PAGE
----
Words By Colm Kelliher

Dr Norris Igbineweka, who is presently a Clinical PhD Research Fellow at the University of Oxford’s Weatherall Institute of Molecular Medicine and Imperial College London’s Haematology Department, spoke to BSMS OHP on Monday 26th October 2020 on the title:

“Sickle Cell Disease: A black lives matter disease or a glimpse into the struggle of humankind?”

This was an inspiring talk, shining a spotlight on a disease that does not receive enough attention.

Sickle cell disease (SCD) is commonly studied in genetics, and many people have heard of it. However, we often fail to grasp the severity of the condition, and how it affects the greater population. Dr Norris Igbineweka delivered a webinar for BSMS OHP society to inform us of this. In SCD, a gene mutation leads to abnormally made haemoglobin, which gives the red blood cells a ‘sickle’ shape. These abnormal blood cells get stuck in blood vessels, leading to the death of tissue and inflammation. This causes great pain and suffering for patients, and it can occur anywhere in the body. While the disease is most common in Africa and other areas more heavily affected by malaria (due to SCD’s protective effects against it), there are many people with the disease in the UK.

Sickle Cells, Image Credit: Wikimedia Commons

People with SCD are living longer due to better treatments like hydroxycarbamide, but they often pass away much earlier than a healthy person. Genetic studies have helped to improve treatment options greatly. Yet, a focus on European populations has likely hindered our ability to treat SCD. Few studies have been conducted in African populations. Studying typical and SCD genomes in this group earlier could have led to better treatments for the disease. We need more genetic markers of disease severity, as well as clinical biomarkers and education about the disease. The SCD population require a stronger, more influential political voice to support them like some other diseases have.

Conditions such as cystic fibrosis affect fewer people than SCD but receive much more funding and attention. This disparity in research and funding can greatly decrease SCD patients’ quality and length of life. Studies have shown that the immense pain that the disease causes is sometimes mis-identified by clinicians. Patients can be labelled as drug-seeking for wanting pain relief or given too little analgesia. This disease is invisible to the naked eye, and a lack of understanding often leads to negative outcomes. Undoubtedly, stigma and discrimination play a role too. This has all been documented by NICE and other health organisations. Greater research into and understanding of SCD today may lead to less disparity tomorrow.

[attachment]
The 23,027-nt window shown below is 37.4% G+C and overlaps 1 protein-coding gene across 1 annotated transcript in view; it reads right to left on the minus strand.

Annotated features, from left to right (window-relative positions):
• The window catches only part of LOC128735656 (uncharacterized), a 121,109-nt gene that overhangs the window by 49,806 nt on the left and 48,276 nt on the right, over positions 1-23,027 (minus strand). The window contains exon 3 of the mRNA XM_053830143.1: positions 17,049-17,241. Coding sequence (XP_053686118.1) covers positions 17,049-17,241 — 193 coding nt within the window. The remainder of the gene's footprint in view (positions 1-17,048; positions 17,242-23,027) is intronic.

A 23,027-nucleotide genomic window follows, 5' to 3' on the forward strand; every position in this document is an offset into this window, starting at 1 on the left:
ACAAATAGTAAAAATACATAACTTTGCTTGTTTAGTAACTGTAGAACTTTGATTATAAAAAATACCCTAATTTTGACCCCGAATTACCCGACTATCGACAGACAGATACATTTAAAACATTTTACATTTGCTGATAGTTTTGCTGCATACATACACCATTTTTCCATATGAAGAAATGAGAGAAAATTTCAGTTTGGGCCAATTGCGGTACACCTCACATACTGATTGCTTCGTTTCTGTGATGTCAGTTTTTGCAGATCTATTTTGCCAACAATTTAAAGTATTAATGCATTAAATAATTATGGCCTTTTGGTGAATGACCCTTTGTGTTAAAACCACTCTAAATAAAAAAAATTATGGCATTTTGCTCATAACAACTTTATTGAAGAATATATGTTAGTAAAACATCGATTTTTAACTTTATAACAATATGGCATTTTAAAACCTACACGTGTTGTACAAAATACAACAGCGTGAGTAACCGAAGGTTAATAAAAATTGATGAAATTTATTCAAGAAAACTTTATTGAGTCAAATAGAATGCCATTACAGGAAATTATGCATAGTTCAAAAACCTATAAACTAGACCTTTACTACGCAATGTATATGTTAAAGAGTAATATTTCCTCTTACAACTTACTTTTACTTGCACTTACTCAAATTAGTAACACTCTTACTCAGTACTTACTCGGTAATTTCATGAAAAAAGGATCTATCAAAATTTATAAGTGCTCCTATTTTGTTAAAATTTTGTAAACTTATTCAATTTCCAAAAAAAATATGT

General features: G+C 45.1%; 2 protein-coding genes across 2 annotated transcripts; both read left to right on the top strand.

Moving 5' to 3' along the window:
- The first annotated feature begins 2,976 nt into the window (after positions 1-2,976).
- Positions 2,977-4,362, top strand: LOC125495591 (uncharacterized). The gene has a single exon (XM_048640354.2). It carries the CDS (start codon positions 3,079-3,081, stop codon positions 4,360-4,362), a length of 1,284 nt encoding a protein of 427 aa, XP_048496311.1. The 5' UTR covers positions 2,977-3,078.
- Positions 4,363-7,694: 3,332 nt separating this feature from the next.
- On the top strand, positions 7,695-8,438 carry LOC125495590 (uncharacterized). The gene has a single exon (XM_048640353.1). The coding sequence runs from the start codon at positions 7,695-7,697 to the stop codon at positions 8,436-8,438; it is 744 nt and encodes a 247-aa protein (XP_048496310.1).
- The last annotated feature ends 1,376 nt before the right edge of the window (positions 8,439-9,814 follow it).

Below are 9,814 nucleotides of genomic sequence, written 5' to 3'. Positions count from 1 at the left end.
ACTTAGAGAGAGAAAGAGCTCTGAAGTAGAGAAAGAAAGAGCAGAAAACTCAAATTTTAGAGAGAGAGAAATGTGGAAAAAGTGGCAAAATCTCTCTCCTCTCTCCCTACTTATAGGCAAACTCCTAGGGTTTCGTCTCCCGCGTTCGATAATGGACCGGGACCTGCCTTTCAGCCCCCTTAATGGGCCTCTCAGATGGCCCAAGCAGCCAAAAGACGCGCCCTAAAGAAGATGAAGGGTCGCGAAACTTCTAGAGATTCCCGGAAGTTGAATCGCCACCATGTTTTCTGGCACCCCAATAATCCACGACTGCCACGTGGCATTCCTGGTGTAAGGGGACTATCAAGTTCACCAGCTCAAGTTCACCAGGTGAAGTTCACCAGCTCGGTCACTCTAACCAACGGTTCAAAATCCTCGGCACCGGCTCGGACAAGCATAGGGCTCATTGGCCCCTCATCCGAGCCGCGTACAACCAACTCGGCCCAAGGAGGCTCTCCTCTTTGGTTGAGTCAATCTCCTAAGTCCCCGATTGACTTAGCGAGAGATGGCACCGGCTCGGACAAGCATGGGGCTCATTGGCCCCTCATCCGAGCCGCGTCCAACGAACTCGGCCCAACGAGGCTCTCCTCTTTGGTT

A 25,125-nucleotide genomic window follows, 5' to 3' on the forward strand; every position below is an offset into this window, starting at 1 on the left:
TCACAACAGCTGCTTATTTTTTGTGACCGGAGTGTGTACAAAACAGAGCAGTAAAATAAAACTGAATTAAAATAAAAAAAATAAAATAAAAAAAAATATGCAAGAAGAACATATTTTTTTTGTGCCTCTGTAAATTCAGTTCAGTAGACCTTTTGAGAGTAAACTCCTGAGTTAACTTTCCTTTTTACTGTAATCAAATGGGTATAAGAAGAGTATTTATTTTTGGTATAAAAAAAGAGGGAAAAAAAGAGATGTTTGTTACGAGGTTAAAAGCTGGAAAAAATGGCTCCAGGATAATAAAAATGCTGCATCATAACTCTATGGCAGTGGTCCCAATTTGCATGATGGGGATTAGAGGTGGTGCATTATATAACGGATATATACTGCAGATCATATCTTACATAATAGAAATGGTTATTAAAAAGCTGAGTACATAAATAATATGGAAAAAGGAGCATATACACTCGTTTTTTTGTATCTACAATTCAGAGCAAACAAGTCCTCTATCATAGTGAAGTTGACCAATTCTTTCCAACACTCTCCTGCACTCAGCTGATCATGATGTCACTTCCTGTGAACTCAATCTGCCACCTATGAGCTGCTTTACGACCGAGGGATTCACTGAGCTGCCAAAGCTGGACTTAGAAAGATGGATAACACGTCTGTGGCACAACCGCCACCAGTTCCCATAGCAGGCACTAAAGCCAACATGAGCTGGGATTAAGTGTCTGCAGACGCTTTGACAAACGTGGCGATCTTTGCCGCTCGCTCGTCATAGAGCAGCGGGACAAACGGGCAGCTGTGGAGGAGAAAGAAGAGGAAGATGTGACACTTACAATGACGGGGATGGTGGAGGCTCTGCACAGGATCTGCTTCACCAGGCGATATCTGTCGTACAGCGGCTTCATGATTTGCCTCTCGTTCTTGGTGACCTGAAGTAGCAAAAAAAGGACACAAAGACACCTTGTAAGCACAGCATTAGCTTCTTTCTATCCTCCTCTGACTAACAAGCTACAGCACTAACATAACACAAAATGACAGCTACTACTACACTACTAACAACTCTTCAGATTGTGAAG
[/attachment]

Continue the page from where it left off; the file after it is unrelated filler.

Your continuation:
SCD is too often thought of as ‘a disease of black people’. While it has origins in African areas, it can and does affect everyone. Extrapolation of 16th century data suggest that 20% of British people who view themselves as white have the sickle cell trait. The pain and chronic multi-organ damage caused causes great suffering in families. Additionally, the hospitalisation due to this is very costly. SCD alone cost the NHS £19 million between 2010-11. Spending money on finding better SCD therapies and treating the co-morbidities of the condition early is important. It doesn’t just vastly improve someone’s quality of life, as vital as that is, it also helps our greater society. With more money available, more beds in hospitals will be available for people that need them, and more money can be spent researching/providing treatments for other diseases. SCD is a condition that must be understood and treated correctly, to improve the lives of all of us.

Overall, SCD is a serious, painful condition associated with a vast number of co-morbidities. People with the condition can face discrimination in healthcare and day-to-day life. The ‘invisible’ condition takes a great toll on the individual, but also on society. It is not just a ‘disease of black people’. There is still a lot of work that needs to be done to educate people on and treat the condition better. We must strive to overcome the obstacles associated with properly treating SCD to relieve the suffering the disease brings. If you would like to learn more about SCD, or OHP, please find the BSMS OHP society on social media or visit the YouTube channel (https://www.youtube.com/channel/UCo7wAWLUnu22Pnd3qt3xQpA) to look at some of our webinars. 

We would like to express our sincere thanks and gratitude to Dr Norris Igbineweka for delivering a thought-provoking webinar to our students and staff. We would also like to convey our appreciation for members of BSMS academic faculty who attended the event: Professor Malcolm WR Reed, Dean of BSMS, who delivered a note of thanks at the event; Dr Tim Chevassut, Reader in Haematology and Consultant Haematologist; Professor Melanie Newport, Professor of Infectious Diseases and Global Health.

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